Theon gets -2 on all charisma rolls for being way too smarmy.

Also on the subject of Lannisters, as Cersei and Jamie have made incest a bit of a moot point within the series, I won’t bother waxing poetic on Theon Greyjoy’s advances toward his sister. Well maybe just one thing: nine years might be a long time, but it’s not that long of a time when the object of affection is a sibling. On a positive note, Alfie Allen has always done a marvelous job in playing Theon as an upstart who regularly forgets his place within the world. Watching Patrick Malahide as Balon Greyjoy ruthlessly emasculate his son was a welcome piece of hubristic comeuppance.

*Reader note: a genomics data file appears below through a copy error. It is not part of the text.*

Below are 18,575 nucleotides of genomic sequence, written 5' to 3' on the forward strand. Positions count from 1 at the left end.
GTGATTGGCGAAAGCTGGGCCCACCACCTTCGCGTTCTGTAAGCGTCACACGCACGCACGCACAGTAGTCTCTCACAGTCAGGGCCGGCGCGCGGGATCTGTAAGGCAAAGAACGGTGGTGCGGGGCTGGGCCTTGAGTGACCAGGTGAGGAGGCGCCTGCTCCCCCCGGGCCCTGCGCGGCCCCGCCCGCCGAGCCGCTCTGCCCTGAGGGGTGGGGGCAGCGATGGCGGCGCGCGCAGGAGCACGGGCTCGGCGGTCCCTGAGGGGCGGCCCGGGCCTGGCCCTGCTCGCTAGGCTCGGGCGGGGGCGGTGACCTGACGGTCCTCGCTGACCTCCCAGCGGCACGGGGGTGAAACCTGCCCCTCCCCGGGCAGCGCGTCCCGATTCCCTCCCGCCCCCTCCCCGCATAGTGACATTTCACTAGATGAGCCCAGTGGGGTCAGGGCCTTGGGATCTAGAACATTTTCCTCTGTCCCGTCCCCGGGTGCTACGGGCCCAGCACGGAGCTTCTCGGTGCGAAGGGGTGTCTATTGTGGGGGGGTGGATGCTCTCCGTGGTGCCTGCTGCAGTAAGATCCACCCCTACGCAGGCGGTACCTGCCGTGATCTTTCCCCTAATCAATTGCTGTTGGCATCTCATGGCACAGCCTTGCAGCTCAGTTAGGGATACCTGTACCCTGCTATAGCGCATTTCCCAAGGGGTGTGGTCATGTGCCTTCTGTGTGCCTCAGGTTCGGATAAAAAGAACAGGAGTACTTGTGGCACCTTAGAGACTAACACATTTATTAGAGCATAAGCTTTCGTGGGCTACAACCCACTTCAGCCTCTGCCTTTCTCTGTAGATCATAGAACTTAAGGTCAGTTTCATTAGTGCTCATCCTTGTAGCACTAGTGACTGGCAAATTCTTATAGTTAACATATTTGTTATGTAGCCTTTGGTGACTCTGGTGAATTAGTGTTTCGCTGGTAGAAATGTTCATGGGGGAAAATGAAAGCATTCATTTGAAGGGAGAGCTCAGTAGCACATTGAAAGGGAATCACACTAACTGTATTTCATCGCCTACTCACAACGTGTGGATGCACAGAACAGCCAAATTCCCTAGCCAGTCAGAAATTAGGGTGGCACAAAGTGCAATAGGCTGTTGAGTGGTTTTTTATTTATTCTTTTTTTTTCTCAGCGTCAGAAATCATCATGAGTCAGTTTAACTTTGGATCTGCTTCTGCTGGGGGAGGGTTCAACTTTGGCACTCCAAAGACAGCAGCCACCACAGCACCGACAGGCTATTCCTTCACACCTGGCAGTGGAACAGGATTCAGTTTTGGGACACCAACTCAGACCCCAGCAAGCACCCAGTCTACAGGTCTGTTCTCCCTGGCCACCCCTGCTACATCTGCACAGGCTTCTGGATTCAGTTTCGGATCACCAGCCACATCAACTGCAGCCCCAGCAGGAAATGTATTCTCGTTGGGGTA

My only complaint rests within Daenerys Targaryen’s plot point. It is the exception to the general rule that Game of Thrones is good with efficiency in storytelling. Rather than witnessing a fit of histrionics that did nothing to get the would-be Khalessi out of the Red Waste, I would have preferred to see an extra two minutes spent clarifying the relationship between the Greyjoys and the Starks. Maybe that got explained last season, but it’s been a while and I shouldn’t have to look these things up on a Game of Thrones’ Wikipedia page. Say nothing for the troublesome fact that the series is playing with issues orbiting the Dothraki and race with all the aplomb of Edgar Rice Burroughs and his treatment of the Green Martians vs the Reds.

Bottom line: It’s a mostly good episode with some very strong acting from the principle cast. There’s not a lot of plot movement, but this early on in the season it is still a game of catch-up more than anything else.